- Shiva Shankar Reddy, N.; Jagan Mohanarao, G.; Atreja, S.K. (2010). "Effects of adding taurine and trehalose to a tris-based egg yolk extender on buffalo (Bubalus bubalis) sperm quality following cryopreservation". Animal Reproduction Science. 119 (3–4): 183–190. doi:10.1016/j.anireprosci.2010.01.012. PMID 20197223.
- John Mantovani, MD; Darryl C. DeVivo, MD (November 1979). "Effects of Taurine on Seizures and Growth Hormone Release in Epileptic Patients". Archives of Neurology. 36 (11): 672–674. doi:10.1001/archneur.1979.00500470042006. PMID 508122.
- Zackheim, Herschel S; Farber, Eugene M (1968). "Taurine and Psoriasis". The Journal of Investigative Dermatology. 50 (3): 227–230. doi:10.1038/jid.1968.32. PMID 5644896. Retrieved 2013-11-23.
- Zackheim, Herschel S. (1982). "Taurine and Diet in Psoriasis". Archives of Dermatology. 118 (12): 961. doi:10.1001/archderm.1982.01650240005005.
- Zackheim, Herschel S.; Farber, Eugene M. (1969). "Low-Protein Diet and Psoriasis A Hospital Study". Archives of Dermatology. 99 (5): 580–586. doi:10.1001/archderm.1969.01610230072012. PMID 5780964.
- Shao A, Hathcock JN (2008). "Risk assessment for the amino acids taurine, L-glutamine and L-arginine". Regulatory Toxicology and Pharmacology. 50 (3): 376–99. doi:10.1016/j.yrtph.2008.01.004. PMID 18325648.
the newer method described as the Observed Safe Level (OSL) or Highest Observed Intake (HOI) was utilized. The OSL risk assessments indicate that based on the available published human clinical trial data, the evidence for the absence of adverse effects is strong for Tau at supplemental intakes up to 3 g/d, Gln at intakes up to 14 g/d and Arg at intakes up to 20 g/d, and these levels are identified as the respective OSLs for normal healthy adults.
- "EFSA adopts opinion on two ingredients commonly used in some energy drinks". 12 February 2009. efsa.europa.eu.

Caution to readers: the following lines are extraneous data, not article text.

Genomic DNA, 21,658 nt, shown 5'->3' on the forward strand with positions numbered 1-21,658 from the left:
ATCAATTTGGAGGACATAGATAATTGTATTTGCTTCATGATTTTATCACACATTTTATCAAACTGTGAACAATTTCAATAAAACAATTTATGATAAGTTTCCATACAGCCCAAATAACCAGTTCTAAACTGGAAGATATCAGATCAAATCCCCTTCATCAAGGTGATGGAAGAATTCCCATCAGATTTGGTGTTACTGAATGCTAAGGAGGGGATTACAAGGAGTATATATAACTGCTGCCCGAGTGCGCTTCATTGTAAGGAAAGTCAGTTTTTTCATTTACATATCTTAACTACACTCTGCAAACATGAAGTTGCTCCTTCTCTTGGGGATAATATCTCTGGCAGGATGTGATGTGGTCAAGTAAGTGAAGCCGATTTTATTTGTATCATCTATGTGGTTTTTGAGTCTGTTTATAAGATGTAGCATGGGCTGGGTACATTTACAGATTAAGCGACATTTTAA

- Clauson, KA; Shields, KM; McQueen, CE; Persad, N (2008). "Safety issues associated with commercially available energy drinks". Journal of the American Pharmacists Association. 48 (3): e55–63, quiz e64–7. doi:10.1331/JAPhA.2008.07055. PMID 18595815.
- Collin, C; Gautier, B; Gaillard, O; Hallegot, P; Chabane, S; Bastien, P; Peyron, M; Bouleau, M; et al. (2006). "Protective effects of taurine on human hair follicle grown in vitro". International Journal of Cosmetic Science. 28 (4): 289–98. doi:10.1111/j.1467-2494.2006.00334.x. ISSN 0142-5463. PMID 18489269.
We showed that taurine [...] prevented TGF-β1-induced deleterious effects on hair follicle.
- Janeke G, Siefken W, Carstensen S, Springmann G, Bleck O, Steinhart H, Höger P, Wittern KP, Wenck H, Stäb F, Sauermann G, Schreiner V, Doering T (2003). "Role of taurine accumulation in keratinocyte hydration". The Journal of Investigative Dermatology. 121 (2): 354–61. doi:10.1046/j.1523-1747.2003.12366.x. PMID 12880428.
- James, TJ; Hansen D; Nolfi, J (2004-04-01). "Ocular Health and Next Generation Solutions". Optometric Management. Archived from the original on 2005-04-19. Retrieved 2008-01-10.
- Suzuki, T.; Suzuki, T.; Wada, T.; Saigo, K.; Watanabe, K. (2002). "Taurine as a constituent of mitochondrial tRNAs: new insights into the functions of taurine and human mitochondrial diseases". EMBO J. 21 (23): 6581–6589. doi:10.1093/emboj/cdf656. PMC 136959. PMID 12456664.
- Bünzli-Trepp, Ursula (2007). Systematic nomenclature of organic, organometallic and coordination chemistry. EPFL Press. p. 226. ISBN 9781420046151.